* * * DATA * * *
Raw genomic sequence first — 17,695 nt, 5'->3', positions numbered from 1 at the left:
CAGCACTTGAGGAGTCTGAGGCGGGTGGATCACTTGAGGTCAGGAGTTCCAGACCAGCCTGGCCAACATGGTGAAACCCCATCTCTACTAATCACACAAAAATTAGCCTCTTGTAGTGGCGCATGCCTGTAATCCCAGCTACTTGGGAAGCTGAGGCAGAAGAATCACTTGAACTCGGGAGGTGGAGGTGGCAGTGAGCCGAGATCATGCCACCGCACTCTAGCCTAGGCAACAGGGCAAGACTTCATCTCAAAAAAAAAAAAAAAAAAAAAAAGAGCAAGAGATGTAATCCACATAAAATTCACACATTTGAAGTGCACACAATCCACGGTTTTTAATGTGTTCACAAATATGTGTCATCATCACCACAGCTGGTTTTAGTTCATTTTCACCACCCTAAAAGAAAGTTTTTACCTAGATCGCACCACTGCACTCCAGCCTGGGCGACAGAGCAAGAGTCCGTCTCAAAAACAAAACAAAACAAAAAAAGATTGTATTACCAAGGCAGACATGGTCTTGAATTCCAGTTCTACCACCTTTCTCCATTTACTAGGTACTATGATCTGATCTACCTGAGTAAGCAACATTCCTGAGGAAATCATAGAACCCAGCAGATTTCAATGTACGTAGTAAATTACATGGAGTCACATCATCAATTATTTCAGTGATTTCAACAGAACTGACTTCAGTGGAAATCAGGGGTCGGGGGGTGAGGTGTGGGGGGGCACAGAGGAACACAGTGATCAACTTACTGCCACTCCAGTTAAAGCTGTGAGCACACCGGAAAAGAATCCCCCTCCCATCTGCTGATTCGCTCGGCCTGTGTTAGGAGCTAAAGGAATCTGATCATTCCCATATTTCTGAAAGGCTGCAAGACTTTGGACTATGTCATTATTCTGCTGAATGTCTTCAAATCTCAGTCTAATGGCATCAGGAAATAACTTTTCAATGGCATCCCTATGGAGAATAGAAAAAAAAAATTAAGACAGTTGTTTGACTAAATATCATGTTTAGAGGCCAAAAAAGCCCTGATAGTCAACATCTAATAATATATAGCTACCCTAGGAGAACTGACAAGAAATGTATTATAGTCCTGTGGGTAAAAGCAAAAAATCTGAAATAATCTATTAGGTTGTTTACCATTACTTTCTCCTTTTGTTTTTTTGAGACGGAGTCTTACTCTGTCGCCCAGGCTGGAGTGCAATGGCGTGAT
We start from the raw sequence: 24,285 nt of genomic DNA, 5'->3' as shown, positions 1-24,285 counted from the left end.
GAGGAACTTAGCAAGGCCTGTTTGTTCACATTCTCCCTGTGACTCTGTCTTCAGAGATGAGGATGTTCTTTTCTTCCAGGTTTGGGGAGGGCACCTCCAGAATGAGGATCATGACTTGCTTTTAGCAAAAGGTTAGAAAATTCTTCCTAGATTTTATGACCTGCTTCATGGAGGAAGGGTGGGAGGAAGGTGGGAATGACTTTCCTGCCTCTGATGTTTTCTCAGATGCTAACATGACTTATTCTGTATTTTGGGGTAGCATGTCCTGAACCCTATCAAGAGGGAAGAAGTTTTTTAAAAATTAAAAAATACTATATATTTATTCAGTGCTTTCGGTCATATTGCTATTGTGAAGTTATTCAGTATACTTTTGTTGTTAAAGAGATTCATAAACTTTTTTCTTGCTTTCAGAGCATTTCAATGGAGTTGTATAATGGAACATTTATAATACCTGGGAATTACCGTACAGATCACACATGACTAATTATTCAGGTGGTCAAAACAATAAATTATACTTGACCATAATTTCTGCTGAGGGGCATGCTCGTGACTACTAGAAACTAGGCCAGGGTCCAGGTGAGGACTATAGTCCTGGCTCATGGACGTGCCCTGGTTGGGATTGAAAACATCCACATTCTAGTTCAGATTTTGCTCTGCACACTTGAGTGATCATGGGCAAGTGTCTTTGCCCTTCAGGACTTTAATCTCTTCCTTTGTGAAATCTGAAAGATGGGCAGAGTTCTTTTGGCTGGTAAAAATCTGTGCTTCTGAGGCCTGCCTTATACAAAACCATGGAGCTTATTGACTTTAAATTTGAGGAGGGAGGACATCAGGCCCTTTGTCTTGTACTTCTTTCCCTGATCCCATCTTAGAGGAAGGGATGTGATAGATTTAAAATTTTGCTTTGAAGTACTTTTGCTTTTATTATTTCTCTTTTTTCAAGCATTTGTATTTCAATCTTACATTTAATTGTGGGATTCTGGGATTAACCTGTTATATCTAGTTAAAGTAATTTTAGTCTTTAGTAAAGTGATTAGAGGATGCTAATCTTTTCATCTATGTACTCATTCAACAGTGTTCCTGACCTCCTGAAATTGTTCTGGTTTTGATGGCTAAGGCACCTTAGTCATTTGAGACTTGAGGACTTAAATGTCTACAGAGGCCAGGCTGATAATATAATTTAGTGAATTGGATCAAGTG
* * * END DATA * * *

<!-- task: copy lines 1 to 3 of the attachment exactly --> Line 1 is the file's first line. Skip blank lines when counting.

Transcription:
Raw genomic sequence first — 17,695 nt, 5'->3', positions numbered from 1 at the left:
CAGCACTTGAGGAGTCTGAGGCGGGTGGATCACTTGAGGTCAGGAGTTCCAGACCAGCCTGGCCAACATGGTGAAACCCCATCTCTACTAATCACACAAAAATTAGCCTCTTGTAGTGGCGCATGCCTGTAATCCCAGCTACTTGGGAAGCTGAGGCAGAAGAATCACTTGAACTCGGGAGGTGGAGGTGGCAGTGAGCCGAGATCATGCCACCGCACTCTAGCCTAGGCAACAGGGCAAGACTTCATCTCAAAAAAAAAAAAAAAAAAAAAAAGAGCAAGAGATGTAATCCACATAAAATTCACACATTTGAAGTGCACACAATCCACGGTTTTTAATGTGTTCACAAATATGTGTCATCATCACCACAGCTGGTTTTAGTTCATTTTCACCACCCTAAAAGAAAGTTTTTACCTAGATCGCACCACTGCACTCCAGCCTGGGCGACAGAGCAAGAGTCCGTCTCAAAAACAAAACAAAACAAAAAAAGATTGTATTACCAAGGCAGACATGGTCTTGAATTCCAGTTCTACCACCTTTCTCCATTTACTAGGTACTATGATCTGATCTACCTGAGTAAGCAACATTCCTGAGGAAATCATAGAACCCAGCAGATTTCAATGTACGTAGTAAATTACATGGAGTCACATCATCAATTATTTCAGTGATTTCAACAGAACTGACTTCAGTGGAAATCAGGGGTCGGGGGGTGAGGTGTGGGGGGGCACAGAGGAACACAGTGATCAACTTACTGCCACTCCAGTTAAAGCTGTGAGCACACCGGAAAAGAATCCCCCTCCCATCTGCTGATTCGCTCGGCCTGTGTTAGGAGCTAAAGGAATCTGATCATTCCCATATTTCTGAAAGGCTGCAAGACTTTGGACTATGTCATTATTCTGCTGAATGTCTTCAAATCTCAGTCTAATGGCATCAGGAAATAACTTTTCAATGGCATCCCTATGGAGAATAGAAAAAAAAAATTAAGACAGTTGTTTGACTAAATATCATGTTTAGAGGCCAAAAAAGCCCTGATAGTCAACATCTAATAATATATAGCTACCCTAGGAGAACTGACAAGAAATGTATTATAGTCCTGTGGGTAAAAGCAAAAAATCTGAAATAATCTATTAGGTTGTTTACCATTACTTTCTCCTTTTGTTTTTTTGAGACGGAGTCTTACTCTGTCGCCCAGGCTGGAGTGCAATGGCGTGAT
We start from the raw sequence: 24,285 nt of genomic DNA, 5'->3' as shown, positions 1-24,285 counted from the left end.